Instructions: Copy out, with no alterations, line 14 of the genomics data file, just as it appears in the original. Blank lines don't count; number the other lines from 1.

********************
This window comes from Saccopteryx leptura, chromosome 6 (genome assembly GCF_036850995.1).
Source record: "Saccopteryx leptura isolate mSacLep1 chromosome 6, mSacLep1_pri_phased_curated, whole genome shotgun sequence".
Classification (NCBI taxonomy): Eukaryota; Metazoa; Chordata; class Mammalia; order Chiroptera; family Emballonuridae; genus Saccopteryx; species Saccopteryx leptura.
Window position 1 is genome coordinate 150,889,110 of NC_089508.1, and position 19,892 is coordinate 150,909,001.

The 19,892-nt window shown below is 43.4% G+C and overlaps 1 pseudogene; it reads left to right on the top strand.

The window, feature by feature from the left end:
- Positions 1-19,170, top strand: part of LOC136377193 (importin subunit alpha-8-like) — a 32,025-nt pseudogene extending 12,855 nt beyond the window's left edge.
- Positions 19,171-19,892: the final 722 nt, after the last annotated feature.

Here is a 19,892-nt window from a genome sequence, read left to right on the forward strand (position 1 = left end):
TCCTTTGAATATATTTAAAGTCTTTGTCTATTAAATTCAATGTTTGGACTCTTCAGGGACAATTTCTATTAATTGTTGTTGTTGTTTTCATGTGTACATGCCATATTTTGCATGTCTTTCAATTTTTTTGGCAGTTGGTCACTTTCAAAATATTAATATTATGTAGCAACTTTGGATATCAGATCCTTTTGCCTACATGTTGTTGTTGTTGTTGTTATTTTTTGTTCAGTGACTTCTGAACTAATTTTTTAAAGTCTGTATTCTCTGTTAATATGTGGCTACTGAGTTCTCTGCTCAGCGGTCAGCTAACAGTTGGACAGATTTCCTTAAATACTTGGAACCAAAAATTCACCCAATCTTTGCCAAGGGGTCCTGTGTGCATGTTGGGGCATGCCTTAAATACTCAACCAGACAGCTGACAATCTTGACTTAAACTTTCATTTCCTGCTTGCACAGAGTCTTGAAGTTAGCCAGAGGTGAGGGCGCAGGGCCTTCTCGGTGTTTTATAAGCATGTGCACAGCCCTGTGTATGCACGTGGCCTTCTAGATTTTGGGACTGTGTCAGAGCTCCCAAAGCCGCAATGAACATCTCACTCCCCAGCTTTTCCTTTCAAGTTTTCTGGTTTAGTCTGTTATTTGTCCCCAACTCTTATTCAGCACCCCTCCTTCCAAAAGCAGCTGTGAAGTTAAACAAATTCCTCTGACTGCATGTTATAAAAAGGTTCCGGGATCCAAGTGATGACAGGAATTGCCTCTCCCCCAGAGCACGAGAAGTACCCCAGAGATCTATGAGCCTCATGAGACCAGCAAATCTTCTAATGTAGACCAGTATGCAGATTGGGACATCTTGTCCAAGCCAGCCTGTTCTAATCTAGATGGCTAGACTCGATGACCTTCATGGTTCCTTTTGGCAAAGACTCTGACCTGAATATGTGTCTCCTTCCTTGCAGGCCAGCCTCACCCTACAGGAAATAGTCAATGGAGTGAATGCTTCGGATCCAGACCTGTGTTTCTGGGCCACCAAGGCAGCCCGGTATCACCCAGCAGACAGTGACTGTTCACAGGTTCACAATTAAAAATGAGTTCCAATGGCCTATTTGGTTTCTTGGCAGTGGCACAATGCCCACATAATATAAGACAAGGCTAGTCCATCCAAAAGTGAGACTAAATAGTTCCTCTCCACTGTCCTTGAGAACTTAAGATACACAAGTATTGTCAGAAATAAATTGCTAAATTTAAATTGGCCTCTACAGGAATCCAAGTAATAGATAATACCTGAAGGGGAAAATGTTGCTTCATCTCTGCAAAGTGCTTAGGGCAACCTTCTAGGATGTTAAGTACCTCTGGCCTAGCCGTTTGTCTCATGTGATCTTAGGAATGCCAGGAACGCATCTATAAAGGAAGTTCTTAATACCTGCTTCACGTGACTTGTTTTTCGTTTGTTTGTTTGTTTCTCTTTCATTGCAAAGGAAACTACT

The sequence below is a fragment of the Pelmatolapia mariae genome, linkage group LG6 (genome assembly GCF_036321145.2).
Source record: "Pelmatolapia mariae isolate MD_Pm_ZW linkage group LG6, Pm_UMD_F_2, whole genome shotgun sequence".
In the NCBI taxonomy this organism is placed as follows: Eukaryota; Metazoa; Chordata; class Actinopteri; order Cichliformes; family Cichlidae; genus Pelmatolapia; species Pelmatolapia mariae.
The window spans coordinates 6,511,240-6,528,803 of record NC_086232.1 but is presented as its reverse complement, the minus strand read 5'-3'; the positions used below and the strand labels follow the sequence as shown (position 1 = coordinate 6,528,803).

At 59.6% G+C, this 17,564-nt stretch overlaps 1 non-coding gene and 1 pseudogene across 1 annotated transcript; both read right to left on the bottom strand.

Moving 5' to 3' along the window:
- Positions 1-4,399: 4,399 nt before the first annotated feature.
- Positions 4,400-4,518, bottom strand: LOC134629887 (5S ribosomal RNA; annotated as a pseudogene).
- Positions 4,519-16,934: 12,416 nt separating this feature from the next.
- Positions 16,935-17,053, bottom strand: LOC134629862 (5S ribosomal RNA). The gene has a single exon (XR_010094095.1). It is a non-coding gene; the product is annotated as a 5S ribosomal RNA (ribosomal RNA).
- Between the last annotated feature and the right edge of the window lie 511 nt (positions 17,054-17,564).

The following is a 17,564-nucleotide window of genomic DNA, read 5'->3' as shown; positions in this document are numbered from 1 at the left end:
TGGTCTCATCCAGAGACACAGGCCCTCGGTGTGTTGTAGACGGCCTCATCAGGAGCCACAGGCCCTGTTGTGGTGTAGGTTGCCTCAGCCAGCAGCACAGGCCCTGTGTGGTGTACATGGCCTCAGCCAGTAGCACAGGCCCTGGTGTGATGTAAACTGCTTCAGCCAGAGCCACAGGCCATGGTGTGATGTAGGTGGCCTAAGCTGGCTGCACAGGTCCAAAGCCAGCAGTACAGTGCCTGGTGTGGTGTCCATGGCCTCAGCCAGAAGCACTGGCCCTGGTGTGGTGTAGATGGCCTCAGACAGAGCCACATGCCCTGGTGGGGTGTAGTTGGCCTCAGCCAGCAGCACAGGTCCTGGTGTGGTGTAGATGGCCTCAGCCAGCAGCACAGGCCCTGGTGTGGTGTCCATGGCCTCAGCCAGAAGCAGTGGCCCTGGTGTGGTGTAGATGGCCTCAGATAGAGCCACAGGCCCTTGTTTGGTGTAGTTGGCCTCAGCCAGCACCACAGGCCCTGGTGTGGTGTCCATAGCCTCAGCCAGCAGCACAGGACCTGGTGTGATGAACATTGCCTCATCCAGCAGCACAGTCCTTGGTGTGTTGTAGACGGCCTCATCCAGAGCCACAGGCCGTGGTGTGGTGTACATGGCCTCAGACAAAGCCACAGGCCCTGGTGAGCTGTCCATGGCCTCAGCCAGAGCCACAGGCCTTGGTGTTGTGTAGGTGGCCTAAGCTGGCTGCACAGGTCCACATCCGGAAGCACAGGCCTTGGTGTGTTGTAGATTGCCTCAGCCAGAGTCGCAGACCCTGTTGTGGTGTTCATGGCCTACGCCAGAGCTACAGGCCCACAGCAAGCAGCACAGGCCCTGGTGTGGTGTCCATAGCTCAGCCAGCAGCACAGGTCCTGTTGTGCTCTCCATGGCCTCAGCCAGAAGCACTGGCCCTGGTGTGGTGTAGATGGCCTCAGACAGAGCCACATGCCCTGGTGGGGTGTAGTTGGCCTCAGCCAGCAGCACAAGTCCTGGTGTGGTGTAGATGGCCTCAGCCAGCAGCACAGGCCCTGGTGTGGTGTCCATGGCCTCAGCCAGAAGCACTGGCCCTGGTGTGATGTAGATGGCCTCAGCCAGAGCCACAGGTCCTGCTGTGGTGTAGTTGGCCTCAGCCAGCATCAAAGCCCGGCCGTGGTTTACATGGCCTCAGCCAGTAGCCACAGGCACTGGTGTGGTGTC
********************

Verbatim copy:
The window spans coordinates 6,511,240-6,528,803 of record NC_086232.1 but is presented as its reverse complement, the minus strand read 5'-3'; the positions used below and the strand labels follow the sequence as shown (position 1 = coordinate 6,528,803).